You can always tell when churches are losing the plot when they start making the headlines – but for all the wrong reasons. When they stop preaching the gospel of Jesus Christ, and instead start pushing the latest trendy lefty political causes, then they make the news, and have clearly gone off the rails.
Of course when a church does faithfully stick to its core business of proclaiming the life-saving news of Jesus Christ, the media will tend to ignore it. But when a church, or church leader, or denomination, becomes a regular feature of the MSM, then the warning signs should be going off.
We had a great example of this yesterday. Making front page headlines we read of how a major church body is so worried about population growth that it wants to can the baby bonus. Here is how the Herald Sun story begins:
“A leading church body wants the baby bonus scrapped and migration cut to curb Australia’s rampant population growth. The Anglican Church’s key advisory group also wants migration cut. In a submission to a federal population inquiry, the general synod’s public affairs commission has described population growth as a taboo subject and ‘the elephant in the room’. The commission has proposed a halt to ‘any policy that provides an incentive specifically and primarily to increase Australia’s population, notably the baby bonus’.
“Last year there were 278,000 baby bonus payments, including almost 67,000 in Victoria. The $5294 baby bonus is paid to families who earn $75,000 or less for the six months after the child’s birth. A spokesman for Melbourne’s Anglican diocese said a recent resolution by the general synod called on the Government to ‘avoid any reliance on continuing population growth to maintain economic growth’.”
There are plenty of problems with all this. The first one I have already mentioned: it sure would be nice to see churches making the headlines for the right reasons, like actually preaching the gospel. And if it does insist on getting involved with political and social issues – and there certainly is a place for that – then I wish they would pick the right ones.
If I read a headline in tomorrow’s press about 35 church leaders arrested for standing up for the rights of the unborn, that would be a better sign of the vitality of the church. The taking of human life is – or should be – a major concern of the church.
The sanctity of life and the blessings of children should be loudly proclaimed by the Christian churches. But what do we find here? It seems that this church body actually views children as a curse, not a blessing. Instead of running with the biblical line here, they prefer instead an unbiblical one.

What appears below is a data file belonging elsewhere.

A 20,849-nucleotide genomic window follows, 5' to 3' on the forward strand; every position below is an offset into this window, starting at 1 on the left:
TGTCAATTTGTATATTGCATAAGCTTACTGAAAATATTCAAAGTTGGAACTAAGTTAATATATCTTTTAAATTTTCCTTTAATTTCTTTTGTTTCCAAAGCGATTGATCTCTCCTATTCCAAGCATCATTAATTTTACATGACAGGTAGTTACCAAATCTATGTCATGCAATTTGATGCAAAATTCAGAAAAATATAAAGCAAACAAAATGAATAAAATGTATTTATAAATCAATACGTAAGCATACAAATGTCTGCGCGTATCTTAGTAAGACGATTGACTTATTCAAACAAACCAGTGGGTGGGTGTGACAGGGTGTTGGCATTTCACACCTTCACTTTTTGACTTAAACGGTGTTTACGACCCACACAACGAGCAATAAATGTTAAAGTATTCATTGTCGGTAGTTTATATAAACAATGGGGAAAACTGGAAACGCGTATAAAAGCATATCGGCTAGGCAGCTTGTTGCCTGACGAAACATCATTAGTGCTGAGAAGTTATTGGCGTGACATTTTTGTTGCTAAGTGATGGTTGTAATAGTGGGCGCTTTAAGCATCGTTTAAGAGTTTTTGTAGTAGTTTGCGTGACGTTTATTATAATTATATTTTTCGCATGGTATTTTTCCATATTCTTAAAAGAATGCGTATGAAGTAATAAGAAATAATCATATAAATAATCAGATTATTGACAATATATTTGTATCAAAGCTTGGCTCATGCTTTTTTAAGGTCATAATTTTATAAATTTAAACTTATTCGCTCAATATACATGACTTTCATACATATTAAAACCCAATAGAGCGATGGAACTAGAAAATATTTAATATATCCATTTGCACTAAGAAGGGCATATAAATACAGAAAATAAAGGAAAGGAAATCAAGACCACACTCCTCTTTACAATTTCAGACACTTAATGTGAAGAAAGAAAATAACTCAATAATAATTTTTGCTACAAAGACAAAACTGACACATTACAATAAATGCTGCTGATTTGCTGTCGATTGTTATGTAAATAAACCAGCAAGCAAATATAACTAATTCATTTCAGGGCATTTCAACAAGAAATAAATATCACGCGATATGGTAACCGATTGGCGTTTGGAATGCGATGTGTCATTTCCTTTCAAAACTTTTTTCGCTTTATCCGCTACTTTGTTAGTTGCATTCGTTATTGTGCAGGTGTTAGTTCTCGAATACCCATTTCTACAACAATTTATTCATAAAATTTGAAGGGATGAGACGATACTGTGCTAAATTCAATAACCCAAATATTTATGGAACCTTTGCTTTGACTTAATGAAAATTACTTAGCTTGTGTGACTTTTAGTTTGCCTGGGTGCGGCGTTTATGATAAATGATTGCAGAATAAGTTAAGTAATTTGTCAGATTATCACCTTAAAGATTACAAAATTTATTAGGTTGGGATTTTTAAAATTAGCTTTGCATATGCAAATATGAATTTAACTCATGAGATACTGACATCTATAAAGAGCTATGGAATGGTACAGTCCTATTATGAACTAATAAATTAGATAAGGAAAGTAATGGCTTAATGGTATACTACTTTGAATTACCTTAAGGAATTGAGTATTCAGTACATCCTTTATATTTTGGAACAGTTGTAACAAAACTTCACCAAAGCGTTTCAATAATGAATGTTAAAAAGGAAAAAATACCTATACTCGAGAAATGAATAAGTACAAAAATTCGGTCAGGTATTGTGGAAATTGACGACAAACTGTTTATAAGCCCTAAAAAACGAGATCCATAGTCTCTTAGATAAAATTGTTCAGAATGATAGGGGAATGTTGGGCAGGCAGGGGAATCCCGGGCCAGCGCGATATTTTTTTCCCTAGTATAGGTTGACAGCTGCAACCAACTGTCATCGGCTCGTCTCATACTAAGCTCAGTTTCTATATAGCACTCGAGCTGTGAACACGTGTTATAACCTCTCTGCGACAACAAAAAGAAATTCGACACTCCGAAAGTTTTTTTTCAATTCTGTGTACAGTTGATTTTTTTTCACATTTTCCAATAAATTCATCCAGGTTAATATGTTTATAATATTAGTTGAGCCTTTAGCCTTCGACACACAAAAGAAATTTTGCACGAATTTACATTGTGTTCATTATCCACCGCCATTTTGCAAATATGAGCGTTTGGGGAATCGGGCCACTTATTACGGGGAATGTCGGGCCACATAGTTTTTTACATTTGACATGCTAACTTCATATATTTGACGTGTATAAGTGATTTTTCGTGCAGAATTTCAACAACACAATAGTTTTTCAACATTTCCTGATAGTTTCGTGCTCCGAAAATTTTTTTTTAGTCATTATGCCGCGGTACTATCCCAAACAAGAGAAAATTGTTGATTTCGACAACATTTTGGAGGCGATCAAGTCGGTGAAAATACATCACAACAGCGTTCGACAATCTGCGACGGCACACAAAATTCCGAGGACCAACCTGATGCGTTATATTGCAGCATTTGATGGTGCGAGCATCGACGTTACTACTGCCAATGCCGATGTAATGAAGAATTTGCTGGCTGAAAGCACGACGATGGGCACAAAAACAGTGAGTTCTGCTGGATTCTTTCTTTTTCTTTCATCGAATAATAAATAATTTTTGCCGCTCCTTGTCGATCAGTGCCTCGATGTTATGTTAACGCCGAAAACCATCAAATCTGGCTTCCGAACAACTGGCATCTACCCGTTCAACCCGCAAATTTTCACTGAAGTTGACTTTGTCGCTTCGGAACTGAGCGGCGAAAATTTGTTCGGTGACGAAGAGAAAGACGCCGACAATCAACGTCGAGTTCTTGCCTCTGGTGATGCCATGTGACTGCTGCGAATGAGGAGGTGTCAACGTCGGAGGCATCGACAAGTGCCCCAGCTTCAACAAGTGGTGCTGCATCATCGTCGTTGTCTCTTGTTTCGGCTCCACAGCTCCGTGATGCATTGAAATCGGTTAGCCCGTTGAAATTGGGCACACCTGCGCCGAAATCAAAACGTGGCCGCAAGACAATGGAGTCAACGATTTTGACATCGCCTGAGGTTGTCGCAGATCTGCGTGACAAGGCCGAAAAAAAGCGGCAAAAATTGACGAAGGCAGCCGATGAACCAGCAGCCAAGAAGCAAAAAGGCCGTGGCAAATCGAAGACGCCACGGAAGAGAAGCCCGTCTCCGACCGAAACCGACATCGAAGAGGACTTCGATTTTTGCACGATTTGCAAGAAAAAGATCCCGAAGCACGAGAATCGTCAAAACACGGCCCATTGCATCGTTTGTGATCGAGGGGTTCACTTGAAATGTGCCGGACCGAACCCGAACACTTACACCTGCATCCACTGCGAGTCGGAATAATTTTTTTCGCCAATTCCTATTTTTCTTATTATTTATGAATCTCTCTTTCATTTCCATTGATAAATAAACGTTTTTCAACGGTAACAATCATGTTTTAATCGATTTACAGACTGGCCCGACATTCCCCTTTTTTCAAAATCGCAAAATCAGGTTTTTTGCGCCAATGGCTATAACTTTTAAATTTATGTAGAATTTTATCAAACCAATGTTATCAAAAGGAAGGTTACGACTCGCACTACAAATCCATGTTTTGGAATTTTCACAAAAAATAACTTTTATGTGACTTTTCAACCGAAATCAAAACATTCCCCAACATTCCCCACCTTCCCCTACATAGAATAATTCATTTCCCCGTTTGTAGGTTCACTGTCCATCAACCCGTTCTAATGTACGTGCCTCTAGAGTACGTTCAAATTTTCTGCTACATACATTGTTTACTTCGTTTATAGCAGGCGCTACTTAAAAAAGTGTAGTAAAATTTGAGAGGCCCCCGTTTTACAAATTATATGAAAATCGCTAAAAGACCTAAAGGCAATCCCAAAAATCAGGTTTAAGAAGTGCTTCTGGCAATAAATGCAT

Another problem is this: what population problem? Do we have one? Well yes, but not as these folks imagine. Australia, like almost all of the rest of the Western world, has a major under-population problem; not an overpopulation problem. Our biggest problem today is our birth dearth.
We are below the replacement rate of 2.1 children per woman, and in other Western countries this is reaching disastrous proportions. A number of European nations are hovering around 1.1 children per woman. This is a recipe for big trouble.
Indeed, things are so bad in Russia, for example, that they are now talking about restricting abortion and taking other harsh measures to turn things around. One press report said this: “In a speech last week Russian Prime Minister Vladimir Putin said that measures must be taken in the Russian Federation to boost the birth rate.
“Putin said that 1.5 trillion roubles will be invested in ‘demography projects,’ to improve the average life expectancy and to boost the birth rate by 25 to 30 percent over three years. Following Putin’s speech, the Russian parliament, the Duma, introduced a bill to disqualify abortion as a medical service in the national health plan. It would also allow doctors to refuse to commit abortions.”
As Larry Jacobs of the World Congress of Families put it, “It’s not Russia alone that’s experiencing demographic winter. Worldwide, birthrates have declined by more than 50 per cent since the late 1960s. By the year 2050, there will be 248 million fewer children under 5 years old in the world than there are today. This birth dearth will be one of the greatest challenges confronting humanity in the 21st. century.”
Finally, these churchmen are quite wrong to say that governments should “avoid any reliance on continuing population growth to maintain economic growth”. The fact is, people are our greatest resource and our greatest form of capital, and a healthy economy is the best answer to poverty and the sorts of social concerns most churches have.
As the secular newspaper The Australian editorialises, this call “is symptomatic of the short-sighted ‘small Australia’ mindset that both major parties pandered to at last year’s election. The suggestion that our vast, richly resourced and innovative nation is somehow nearing capacity is as foolish as it is selfish. Clearly we have the space and resources to expand our population, and a charitable, even Christian, interpretation of our global responsibilities might suggest we have a duty to share our prosperity with as many people, native-born and immigrant, as possible.”
These calls for population reduction are just part of foolish and failed leftist political policies, which see both humanity and capitalism as the problems instead of the solutions. These clerics are living in a time warp, and are out of step with proven successful policies.
But I guess we shouldn’t expect our trendy churchmen to come out with sensible policies based on a biblically-informed worldview.